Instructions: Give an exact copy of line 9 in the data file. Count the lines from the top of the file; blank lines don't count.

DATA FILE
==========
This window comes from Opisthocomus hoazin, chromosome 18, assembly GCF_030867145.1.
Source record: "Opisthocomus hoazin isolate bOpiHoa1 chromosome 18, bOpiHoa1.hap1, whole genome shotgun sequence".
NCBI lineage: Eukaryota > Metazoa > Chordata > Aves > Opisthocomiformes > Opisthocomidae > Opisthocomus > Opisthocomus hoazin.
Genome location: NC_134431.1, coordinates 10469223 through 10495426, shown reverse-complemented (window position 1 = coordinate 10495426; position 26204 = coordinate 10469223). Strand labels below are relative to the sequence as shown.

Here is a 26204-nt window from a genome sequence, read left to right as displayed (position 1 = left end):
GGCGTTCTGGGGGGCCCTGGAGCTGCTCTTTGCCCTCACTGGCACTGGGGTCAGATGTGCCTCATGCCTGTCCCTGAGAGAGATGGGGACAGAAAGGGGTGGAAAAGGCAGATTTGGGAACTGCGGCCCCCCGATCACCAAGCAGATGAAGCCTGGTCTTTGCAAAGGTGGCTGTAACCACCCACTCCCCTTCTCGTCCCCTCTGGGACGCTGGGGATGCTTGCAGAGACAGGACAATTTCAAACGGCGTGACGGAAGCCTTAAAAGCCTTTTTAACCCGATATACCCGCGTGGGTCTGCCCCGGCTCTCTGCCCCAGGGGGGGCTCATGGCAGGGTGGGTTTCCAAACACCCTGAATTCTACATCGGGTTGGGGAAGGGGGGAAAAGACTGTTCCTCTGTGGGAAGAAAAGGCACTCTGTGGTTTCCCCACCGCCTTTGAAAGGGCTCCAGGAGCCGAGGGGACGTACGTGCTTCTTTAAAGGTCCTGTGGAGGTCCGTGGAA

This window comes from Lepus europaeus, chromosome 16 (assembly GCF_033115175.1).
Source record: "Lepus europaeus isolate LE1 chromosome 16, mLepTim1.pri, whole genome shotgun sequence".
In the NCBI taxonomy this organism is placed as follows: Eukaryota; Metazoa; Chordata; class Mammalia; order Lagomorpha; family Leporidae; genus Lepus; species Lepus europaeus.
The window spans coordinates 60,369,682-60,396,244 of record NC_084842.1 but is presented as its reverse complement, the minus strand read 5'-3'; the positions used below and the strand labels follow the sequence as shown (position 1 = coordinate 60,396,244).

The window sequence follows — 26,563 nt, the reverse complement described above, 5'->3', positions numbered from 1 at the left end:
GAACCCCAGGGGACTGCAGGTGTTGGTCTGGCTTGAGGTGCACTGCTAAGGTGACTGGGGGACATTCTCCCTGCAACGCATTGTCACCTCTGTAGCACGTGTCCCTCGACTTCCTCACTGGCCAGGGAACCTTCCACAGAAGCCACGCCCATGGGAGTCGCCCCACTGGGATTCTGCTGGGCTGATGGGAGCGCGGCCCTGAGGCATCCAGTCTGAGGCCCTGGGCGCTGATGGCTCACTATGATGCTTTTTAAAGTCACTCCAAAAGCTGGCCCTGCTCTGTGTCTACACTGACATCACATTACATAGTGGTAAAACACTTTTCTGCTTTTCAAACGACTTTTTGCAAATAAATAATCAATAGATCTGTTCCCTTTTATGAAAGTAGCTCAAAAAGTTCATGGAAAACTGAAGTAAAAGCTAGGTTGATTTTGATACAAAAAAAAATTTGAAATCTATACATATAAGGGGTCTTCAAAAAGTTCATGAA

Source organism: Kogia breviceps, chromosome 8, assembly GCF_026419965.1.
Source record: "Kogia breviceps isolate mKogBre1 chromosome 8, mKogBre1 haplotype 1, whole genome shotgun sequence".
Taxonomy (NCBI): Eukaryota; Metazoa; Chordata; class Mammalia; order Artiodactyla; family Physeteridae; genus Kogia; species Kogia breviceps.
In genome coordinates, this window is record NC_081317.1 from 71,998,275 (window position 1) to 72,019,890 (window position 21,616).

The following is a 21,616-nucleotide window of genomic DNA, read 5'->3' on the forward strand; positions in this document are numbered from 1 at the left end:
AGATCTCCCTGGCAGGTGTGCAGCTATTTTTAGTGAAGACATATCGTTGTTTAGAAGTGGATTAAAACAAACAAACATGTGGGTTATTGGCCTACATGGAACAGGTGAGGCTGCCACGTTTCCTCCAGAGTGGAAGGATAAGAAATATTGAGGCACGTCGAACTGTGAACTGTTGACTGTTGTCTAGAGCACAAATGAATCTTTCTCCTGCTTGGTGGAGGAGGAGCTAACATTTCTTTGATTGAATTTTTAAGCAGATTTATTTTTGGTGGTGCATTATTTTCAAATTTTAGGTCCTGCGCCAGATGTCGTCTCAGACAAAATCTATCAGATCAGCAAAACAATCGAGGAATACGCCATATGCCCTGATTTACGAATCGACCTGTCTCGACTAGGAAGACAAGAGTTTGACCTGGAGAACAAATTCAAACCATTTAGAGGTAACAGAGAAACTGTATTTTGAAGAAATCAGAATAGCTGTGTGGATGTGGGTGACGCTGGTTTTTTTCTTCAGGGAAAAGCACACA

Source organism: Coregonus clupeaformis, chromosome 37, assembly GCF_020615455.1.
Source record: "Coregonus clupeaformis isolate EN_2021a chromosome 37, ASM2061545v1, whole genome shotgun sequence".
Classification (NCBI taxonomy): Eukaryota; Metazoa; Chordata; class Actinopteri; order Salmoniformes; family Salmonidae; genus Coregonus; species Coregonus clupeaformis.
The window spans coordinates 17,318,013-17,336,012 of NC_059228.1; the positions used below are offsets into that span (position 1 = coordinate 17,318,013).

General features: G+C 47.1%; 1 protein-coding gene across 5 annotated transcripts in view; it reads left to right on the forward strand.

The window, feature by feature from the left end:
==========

In the NCBI taxonomy this organism is placed as follows: Eukaryota; Metazoa; Chordata; class Mammalia; order Lagomorpha; family Leporidae; genus Lepus; species Lepus europaeus.